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Kroger Banking on Fulfillment Centers to Challenge Publix, Walmart

Kroger and Albertsons

Kroger may be more than a century old, but the venerable grocery store chain is taking a page from more recent upstarts and betting on e-commerce to keep it ticking long into the 21st century.

The nation’s largest supermarket operator announced recently it would expand its fulfillment centers to increase its delivery services, had reached $1 billion in annual sales for its Home Chef meal solutions brand, worked out a deal with Bed Bath & Beyond to increase its home, baby and wellness offerings, and began dabbling in health insurance, teaming with Anthem Blue Cross and Blue Shield to offer Medicare Advantage plans that include stipends for groceries.

Its latest expansion plans involve Florida, where it has invested millions to build mammoth fulfillment centers – Kroger calls them sheds – to become the top e-commerce player, taking on behemoths Publix, Walmart and Amazon. More than 900 people have been hired to further the effort, which will serve as a blueprint for other states. Next up are New York, New Jersey and Connecticut, but no timetable has been released.


The pandemic pushed consumers online for food, sundries and other items – and they found they liked the convenience provided by grocers like Kroger. Online grocery sales currently represent 12.3% of all grocery sales – $8 billion of $65 billion – compared to 1.8% before the pandemic, according to Brick Meets Click/Mercatus.

Kroger wants to take advantage of that.

ComfortableFood founder Ben Rayl called Kroger’s moves “genius.”

“First, it rightly saw the need to break into the emerging market of consumers who are opting to cook and eat more at home,” Rayl said. “The pandemic has had a couple of irreversible effects on a significant number of people. One, it introduced many people to the joy and practicality of preparing food at home. … Two, curbside delivery has become a normal way for people to get their food, and the logistics systems that companies put [in place] at the height of the pandemic have increased people’s trust in the model.”

Secondly, Rayl noted, Kroger’s subscription model makes shopping more practical for many consumers and paves the way for the creation of a community of brand loyalists.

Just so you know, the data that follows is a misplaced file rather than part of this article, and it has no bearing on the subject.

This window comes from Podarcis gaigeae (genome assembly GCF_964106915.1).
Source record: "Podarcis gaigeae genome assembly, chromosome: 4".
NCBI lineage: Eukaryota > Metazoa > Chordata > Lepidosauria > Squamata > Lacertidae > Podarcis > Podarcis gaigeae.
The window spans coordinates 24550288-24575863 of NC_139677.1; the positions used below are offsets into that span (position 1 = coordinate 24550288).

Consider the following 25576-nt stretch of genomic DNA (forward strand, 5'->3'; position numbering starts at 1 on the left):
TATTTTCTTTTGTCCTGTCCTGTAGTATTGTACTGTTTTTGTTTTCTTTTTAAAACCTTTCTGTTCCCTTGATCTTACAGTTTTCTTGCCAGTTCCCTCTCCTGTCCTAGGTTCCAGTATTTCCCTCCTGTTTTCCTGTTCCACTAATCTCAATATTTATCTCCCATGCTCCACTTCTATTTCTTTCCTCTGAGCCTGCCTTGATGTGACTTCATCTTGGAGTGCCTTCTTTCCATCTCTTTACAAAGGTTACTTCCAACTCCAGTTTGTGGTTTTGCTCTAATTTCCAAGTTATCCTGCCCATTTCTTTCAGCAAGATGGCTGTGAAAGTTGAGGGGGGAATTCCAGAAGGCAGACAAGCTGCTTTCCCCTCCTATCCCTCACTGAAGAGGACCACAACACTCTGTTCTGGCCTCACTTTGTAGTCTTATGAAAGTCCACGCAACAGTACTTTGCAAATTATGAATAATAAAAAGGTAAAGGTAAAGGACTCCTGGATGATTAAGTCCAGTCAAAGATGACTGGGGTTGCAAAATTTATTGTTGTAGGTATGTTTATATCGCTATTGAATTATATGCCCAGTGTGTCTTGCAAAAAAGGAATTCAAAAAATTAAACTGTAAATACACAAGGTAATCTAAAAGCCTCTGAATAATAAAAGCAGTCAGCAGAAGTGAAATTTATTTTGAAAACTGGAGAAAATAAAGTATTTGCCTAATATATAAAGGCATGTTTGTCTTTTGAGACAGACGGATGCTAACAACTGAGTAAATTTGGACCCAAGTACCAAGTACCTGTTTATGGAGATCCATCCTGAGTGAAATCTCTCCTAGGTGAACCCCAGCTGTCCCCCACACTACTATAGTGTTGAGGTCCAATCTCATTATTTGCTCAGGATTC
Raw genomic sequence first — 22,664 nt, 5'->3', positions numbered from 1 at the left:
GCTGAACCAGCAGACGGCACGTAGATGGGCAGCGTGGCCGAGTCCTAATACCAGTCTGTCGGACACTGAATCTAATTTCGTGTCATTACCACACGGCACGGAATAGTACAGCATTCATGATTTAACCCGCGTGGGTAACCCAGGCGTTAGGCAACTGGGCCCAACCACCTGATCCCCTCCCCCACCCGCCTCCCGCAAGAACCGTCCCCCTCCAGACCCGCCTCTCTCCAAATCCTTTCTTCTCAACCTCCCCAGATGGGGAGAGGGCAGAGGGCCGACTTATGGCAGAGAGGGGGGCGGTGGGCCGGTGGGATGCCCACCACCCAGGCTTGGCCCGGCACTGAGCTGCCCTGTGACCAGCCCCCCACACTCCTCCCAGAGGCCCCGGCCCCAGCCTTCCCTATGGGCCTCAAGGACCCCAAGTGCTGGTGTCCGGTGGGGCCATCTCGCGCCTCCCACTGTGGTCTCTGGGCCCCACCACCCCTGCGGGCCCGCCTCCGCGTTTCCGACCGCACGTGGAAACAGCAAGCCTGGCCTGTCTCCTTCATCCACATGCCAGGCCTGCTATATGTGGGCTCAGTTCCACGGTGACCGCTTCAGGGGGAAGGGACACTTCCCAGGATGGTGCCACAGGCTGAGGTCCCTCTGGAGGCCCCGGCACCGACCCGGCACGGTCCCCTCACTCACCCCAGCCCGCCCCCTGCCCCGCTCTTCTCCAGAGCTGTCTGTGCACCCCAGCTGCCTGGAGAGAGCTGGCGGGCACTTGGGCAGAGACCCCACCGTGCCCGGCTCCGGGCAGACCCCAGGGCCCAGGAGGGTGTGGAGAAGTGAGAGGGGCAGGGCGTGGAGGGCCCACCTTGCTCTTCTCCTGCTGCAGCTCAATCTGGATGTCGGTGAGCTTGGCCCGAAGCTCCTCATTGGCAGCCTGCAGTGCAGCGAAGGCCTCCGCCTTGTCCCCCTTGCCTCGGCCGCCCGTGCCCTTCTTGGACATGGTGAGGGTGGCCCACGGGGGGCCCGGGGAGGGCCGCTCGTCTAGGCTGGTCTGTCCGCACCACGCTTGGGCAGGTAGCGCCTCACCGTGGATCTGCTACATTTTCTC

“This is important because,” he added, “in the coming months and years, we are bound to see more major grocers emulating the Kroger move. Securing a core market through a subscription model allows Kroger to get a head start in the competition that will ensue.”

Kroger’s digital business doubled during the pandemic. Nasdaq noted (Nov. 10) Kroger shares have risen 32% this year for a market cap of more than $31 billion.


Kroger CEO Rodney McMullen told CNBC (Nov. 4) retailers in general need to stay ahead of the trends to survive.

“Once it’s obvious, it’s too late,” he said.

McMullen said the company decided to make Florida its test market because of the continued growth in the state. While overall U.S. population growth has slowed, Florida’s grew more than 14% between 2010 and 2020. What makes Florida an odd choice, however, is that Kroger, which has 2,800 stores nationally under various names, has just one store in the Sunshine State and no plans to open any others, banking instead on its home delivery service. The first of the fulfillment centers opened in Groveland, Florida, with spokes in Jacksonville and Tampa. Fees start at $6.95 per order.

Kroger also recently launched a new membership program, Kroger Boost, as part of its Kroger Plus loyalty program, rolling it out in Cincinnati, Atlanta, Indianapolis and Columbus, Ohio. For $59 annually, subscribers can receive free delivery within 24 hours, minimum $35 per order. For those who want their groceries within two hours, there’s a $99 subscription level. Fuel points are an added bonus, especially with gas prices soaring. Those who sign up also get a welcome kit worth $100.

Data from IRI shows Publix has 37% of Florida grocery sales and Walmart has 26%. Everyone else is in single digits or less. CNBC said Kroger plans to spend $1 billion to cover construction of 20 fulfillment centers across the country. Delivery driver pay starts at $19 an hour.

Meanwhile, Walmart isn’t sitting on its hands, either. The company plans to take on Kroger in South Carolina, building a 720,000-square-foot fulfillment center in Spartanburg County, slated to open in 2024, Chain Store Age reported (Oct. 19).